Purpose: To appraise the frequency of cervical cytological abnormalities in a population at normal risk viaanalysing the archive records of cytology for the period of approximately 9,5 years, comparing them with patientdemographic charecteristics, and discuss the results for women under age of 35. Materials and
Methods: A totalof 32,578 cases of Pap smears were retrieved and analysed from our archive included the Pap tests performedbetween January 2001 and April 2010 at the Early Cancer Screening, Diagnosing and Education Center by theconsent of three pathologists via utilizing the Bethesda System Criteria 2001 and the results were comparedwith some demographical characteristics.
Results: Our rate of the cervical cytological abnormality was 1.83%,with ASCUS in 1.18%, LSIL in 0.39, HSIL in 0.16%, AGUS in 0.07%, squamous cell carcinoma in 0.02%, andadenoarcinoma in 0.006%. Cytological abnormalities were detected mostly in those with higher age, lower parity,and premenopausal period whereas the smoking status was without influence. Bacterial vaginosis (5.6%) wasthe most frequent infectious finding (Candida albicans 2.7%; Actinomyces sp. 1.3%; and Trichomonas vaginalis0.2%) detected on the smears. The rate of abnormal cervical cytology was 9.5% among the women aged between30-34.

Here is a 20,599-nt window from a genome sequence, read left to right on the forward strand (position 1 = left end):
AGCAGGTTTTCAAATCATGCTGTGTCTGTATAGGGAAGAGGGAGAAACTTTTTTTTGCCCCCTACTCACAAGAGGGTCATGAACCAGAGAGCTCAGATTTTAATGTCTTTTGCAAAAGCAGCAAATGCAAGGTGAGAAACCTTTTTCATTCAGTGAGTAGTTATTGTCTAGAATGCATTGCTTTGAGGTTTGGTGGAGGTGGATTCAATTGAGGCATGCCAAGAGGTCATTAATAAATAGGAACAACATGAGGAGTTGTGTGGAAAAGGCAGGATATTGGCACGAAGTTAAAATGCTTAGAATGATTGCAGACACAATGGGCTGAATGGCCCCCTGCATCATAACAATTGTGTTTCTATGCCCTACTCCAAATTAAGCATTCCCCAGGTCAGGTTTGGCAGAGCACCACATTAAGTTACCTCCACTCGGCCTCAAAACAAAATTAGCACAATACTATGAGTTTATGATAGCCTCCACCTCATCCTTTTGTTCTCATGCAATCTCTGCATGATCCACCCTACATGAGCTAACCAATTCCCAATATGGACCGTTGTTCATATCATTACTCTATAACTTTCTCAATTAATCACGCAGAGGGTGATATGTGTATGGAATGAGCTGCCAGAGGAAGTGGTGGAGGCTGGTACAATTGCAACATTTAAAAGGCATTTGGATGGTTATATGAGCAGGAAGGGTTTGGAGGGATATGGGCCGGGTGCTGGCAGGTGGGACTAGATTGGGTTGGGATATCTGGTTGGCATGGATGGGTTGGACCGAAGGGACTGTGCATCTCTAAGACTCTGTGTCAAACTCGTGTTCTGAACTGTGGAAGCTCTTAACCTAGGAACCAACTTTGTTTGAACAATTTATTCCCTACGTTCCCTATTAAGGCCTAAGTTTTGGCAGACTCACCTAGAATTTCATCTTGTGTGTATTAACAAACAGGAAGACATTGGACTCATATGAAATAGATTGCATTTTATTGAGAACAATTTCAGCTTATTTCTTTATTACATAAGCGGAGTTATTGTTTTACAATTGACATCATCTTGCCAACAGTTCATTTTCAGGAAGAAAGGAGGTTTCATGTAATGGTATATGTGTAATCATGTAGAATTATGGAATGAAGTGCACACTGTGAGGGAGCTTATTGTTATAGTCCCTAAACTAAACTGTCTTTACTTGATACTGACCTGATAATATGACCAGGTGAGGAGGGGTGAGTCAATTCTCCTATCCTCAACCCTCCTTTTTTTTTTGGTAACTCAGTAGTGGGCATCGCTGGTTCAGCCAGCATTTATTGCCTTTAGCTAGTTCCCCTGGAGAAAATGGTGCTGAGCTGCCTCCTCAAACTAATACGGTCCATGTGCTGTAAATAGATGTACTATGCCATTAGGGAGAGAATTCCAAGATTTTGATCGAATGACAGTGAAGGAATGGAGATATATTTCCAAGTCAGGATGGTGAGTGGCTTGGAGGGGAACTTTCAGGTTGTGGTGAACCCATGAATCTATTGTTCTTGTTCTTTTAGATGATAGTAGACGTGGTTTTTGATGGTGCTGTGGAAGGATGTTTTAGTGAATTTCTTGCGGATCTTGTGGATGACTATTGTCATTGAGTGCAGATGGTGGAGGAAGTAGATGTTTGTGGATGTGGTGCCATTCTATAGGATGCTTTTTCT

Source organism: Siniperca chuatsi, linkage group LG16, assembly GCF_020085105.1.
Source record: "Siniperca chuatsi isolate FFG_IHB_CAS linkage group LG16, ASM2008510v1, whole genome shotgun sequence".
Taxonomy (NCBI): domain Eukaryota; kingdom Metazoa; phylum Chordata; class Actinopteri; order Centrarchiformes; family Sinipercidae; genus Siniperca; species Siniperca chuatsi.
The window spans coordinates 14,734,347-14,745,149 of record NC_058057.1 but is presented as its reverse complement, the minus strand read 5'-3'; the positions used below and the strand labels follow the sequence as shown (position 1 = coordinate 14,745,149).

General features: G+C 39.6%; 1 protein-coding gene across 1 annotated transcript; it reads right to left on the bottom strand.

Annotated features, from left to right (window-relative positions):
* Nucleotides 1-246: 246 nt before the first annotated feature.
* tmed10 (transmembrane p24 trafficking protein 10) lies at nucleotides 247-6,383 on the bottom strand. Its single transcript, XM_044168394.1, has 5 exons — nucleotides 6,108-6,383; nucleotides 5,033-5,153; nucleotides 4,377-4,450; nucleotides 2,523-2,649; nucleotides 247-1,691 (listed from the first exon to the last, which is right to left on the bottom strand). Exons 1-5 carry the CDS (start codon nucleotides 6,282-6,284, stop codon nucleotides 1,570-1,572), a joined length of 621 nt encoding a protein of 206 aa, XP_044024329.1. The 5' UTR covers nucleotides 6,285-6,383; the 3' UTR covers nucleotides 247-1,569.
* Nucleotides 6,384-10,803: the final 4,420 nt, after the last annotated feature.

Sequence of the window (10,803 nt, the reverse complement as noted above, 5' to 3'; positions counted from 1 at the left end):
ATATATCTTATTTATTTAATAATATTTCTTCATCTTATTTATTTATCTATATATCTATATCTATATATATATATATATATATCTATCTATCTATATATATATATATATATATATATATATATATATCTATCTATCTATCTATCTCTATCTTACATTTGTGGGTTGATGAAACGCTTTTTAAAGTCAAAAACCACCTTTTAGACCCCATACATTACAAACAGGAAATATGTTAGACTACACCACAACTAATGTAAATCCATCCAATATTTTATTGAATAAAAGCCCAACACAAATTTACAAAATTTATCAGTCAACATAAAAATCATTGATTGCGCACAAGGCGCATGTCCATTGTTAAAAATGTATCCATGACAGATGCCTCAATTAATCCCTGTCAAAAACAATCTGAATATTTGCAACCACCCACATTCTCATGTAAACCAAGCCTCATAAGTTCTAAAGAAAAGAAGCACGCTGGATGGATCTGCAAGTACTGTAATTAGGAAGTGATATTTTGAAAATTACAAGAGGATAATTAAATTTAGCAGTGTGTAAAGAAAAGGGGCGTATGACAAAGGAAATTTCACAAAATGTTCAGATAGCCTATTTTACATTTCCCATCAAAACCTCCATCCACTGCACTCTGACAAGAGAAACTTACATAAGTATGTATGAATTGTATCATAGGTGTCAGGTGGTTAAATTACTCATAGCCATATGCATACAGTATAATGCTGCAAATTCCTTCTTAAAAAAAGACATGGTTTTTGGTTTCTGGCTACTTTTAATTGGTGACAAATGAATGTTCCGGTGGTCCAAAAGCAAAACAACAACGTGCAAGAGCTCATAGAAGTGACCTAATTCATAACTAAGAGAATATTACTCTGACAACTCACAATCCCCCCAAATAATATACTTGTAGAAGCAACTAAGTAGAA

Conclusions: Early detection of the cervical abnormalities by means of the regular cervical cancer screeningprogrammes is useful to attenuate the incidence, mortality, and morbidity of cervical cancer. Our prevalence ofthe cytological abnormalities was much lower than the one in Western populations in general but very similarto those reported from other Islamic countries that may be explained by the conservative lifestyle and the lowerprevalence of HPV in Turkey. A remarkable rate of abnormal cervical cytology of women aged 30-34 was pointedout in the present study.